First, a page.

Be patient, especially with yourself, but also with others. You will make a zillion mistakes, but that's okay. No one cares as much as you do. Keep trying.

mitte difficiliora - dic quod potes!
Throw out what's too hard, and say what you can. If you can't remember the exact word for what you want, find another way. For example, maybe you don't know how to say "Open the drawer please and get me a hand towel." That's fine. Instead, try this: quaeso, aperi hoc :points at drawer: et da mihi :mimes drying hands:. aqua in manibus est." Pointing and grunting is also a valid strategy.

memento te versari apud amicos
Remember that you're among friends. This is the big thing I like about SALVI. Sure, there're always be people you "click" with better than others. The expectation however is that we put that aside and treat one another kindly. The staff is explicitly there to HELP you through the experience, and not just to TEACH you something.

This Biduum was different from Rusticatio Veteranorum in a couple of key ways. First, it was Friday night through Sunday morning, so it was a LOT shorter. That length difference was my least favorite thing. bi is not enough duum! But that's a necessary limitation of doing these things during the school year. 

Secondly, there was more of a mix of proficiencies. Since RV is aimed at people with higher speaking & reading proficiencies, and Biduum is a mix, that's to be expected. I didn't mind this at all. In fact, it was kind of fun to hang out with people who hadn't done much spoken Latin and get to be one of the friendly (I hope) faces helping (I hope) them lose some of their shyness. At both RV and the Biduum, I felt totally safe asking questions during reading sessions.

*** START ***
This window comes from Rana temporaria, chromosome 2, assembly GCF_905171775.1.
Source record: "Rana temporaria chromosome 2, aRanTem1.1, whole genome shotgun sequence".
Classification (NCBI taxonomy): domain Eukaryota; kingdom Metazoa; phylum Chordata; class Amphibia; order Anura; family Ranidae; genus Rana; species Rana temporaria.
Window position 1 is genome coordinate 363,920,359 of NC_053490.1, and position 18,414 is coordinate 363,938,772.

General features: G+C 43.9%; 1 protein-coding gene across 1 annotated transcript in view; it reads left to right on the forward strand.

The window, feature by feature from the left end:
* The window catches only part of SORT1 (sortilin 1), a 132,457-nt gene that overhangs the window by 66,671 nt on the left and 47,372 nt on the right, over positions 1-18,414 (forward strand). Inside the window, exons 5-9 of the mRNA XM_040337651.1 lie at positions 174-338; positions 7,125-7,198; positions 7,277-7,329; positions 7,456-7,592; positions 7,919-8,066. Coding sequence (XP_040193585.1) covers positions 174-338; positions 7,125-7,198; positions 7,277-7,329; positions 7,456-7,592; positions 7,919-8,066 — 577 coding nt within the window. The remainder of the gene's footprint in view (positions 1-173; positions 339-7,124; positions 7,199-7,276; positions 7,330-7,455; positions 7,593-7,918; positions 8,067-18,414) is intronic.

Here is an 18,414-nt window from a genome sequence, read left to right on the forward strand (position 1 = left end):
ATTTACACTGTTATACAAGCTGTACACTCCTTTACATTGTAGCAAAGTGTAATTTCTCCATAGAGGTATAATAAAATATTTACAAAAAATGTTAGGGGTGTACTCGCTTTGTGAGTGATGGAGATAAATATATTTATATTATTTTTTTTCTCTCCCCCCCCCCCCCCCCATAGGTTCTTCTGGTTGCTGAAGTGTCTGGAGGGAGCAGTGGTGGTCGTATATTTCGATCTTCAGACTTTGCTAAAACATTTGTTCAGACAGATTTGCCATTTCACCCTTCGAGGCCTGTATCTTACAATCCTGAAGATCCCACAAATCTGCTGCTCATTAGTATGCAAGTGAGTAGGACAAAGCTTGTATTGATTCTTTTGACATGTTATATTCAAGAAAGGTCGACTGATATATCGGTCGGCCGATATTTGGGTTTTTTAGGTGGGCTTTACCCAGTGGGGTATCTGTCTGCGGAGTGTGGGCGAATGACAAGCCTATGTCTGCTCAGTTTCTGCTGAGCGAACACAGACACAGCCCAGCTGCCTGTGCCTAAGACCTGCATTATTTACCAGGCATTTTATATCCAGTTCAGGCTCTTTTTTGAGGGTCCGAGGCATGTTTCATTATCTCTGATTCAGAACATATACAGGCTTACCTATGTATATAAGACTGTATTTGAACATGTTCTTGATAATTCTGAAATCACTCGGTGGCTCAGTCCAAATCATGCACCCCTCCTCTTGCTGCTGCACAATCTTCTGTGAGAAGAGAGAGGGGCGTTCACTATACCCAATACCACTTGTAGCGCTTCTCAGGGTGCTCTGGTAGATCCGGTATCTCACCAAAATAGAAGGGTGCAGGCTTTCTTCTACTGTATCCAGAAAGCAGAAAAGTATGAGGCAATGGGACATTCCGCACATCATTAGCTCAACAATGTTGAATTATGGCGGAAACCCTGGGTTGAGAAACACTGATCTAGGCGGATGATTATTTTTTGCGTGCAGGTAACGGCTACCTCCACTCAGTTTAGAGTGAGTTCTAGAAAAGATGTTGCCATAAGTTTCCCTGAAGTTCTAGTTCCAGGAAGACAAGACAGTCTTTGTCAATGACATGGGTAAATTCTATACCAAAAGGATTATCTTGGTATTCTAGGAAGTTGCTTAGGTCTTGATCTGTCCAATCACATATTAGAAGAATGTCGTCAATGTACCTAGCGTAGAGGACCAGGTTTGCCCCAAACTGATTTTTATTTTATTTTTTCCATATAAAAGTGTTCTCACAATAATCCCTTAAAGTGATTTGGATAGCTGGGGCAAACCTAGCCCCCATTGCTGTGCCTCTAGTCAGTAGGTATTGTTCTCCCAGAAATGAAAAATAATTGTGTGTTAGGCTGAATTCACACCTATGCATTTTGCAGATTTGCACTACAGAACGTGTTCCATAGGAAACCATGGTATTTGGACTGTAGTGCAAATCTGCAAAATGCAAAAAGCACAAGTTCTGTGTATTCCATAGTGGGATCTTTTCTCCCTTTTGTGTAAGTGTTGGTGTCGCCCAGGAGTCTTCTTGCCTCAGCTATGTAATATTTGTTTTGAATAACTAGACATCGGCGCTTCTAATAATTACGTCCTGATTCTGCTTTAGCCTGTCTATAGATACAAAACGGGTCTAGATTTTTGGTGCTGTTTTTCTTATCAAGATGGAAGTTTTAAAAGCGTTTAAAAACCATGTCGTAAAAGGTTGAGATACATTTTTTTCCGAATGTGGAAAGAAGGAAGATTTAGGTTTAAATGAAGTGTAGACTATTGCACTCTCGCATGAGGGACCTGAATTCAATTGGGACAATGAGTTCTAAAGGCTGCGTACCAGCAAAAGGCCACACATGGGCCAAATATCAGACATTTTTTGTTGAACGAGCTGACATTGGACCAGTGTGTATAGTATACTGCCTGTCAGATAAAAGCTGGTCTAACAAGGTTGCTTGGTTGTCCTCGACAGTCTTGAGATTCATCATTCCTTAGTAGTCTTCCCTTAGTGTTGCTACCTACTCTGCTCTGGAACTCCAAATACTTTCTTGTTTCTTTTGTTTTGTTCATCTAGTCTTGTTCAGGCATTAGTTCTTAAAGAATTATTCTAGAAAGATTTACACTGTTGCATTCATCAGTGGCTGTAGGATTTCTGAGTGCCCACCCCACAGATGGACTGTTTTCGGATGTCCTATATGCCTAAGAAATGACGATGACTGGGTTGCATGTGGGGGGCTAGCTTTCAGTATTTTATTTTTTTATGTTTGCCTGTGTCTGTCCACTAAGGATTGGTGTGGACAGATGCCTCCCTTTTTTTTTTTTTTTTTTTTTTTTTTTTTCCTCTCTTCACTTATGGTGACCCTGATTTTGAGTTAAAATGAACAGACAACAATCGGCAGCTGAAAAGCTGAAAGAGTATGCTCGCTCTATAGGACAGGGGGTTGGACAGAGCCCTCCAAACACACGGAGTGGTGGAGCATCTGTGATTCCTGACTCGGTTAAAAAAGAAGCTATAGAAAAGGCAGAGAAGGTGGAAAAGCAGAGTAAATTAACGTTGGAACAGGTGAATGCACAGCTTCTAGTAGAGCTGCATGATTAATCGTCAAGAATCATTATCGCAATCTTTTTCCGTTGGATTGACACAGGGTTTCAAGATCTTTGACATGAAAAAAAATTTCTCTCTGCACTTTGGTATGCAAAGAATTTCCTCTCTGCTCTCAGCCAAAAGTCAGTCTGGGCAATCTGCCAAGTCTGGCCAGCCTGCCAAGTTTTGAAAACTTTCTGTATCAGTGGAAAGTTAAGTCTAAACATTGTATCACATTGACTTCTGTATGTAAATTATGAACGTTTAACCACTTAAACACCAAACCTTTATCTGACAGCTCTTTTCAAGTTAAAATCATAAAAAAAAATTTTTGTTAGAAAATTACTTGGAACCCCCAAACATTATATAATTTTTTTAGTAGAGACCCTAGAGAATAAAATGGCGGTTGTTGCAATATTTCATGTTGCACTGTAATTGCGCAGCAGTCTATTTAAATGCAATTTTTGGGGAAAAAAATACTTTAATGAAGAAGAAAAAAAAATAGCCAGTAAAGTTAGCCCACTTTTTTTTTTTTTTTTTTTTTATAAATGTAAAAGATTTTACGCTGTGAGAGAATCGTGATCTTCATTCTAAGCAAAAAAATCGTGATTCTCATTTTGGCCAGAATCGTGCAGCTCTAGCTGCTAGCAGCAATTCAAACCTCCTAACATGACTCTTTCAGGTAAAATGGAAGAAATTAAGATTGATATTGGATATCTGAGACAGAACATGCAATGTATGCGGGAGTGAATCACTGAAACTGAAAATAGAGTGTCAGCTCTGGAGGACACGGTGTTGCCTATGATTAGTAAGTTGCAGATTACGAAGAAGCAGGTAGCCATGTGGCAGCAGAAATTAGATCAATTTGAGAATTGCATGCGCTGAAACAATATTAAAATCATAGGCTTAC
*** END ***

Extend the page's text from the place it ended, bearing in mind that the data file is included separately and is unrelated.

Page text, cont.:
Third, at RV, there is staff that feeds you. This is awesome. I was NOT looking forward to helping in the kitchen at Biduum because I am lazy. However, what I'd forgotten is that I like cooking and helping. I managed not to do a single dish the entire weekend, but I helped out a fair bit and definitely learned a LOT of useful words & expressions for food and cooking. 

Fourth, and this isn't a normal difference, but one notable difference between RV and this particular Biduum was BABIES! There were twin one year olds and a three month old, and they were so cute. If babies aren't your thing, not to worry; they are not a default feature of SALVI events. I did feel relieved, however, because I thought this would be my last immersion event for several years due to the kid I'm expecting in June. Now I feel like it doesn't have to be. I also learned some useful words for diapers and what babies do to them and so on, which will come in handy with my kid when I'm indoctrinating him/her into Latin nerddom enriching his/her brain by speaking Latin. The fact that there were babies running around was awesome for me personally, but it also expresses something about the comfiness of the atmosphere.

Anyway, so those are some words about my Biduum experience. Soon hopefully I will post two entries about different teaching & reading techniques we used. I still have to write them though so no promises!

Thursday, December 15, 2016

Getting teenagers interested in conjugation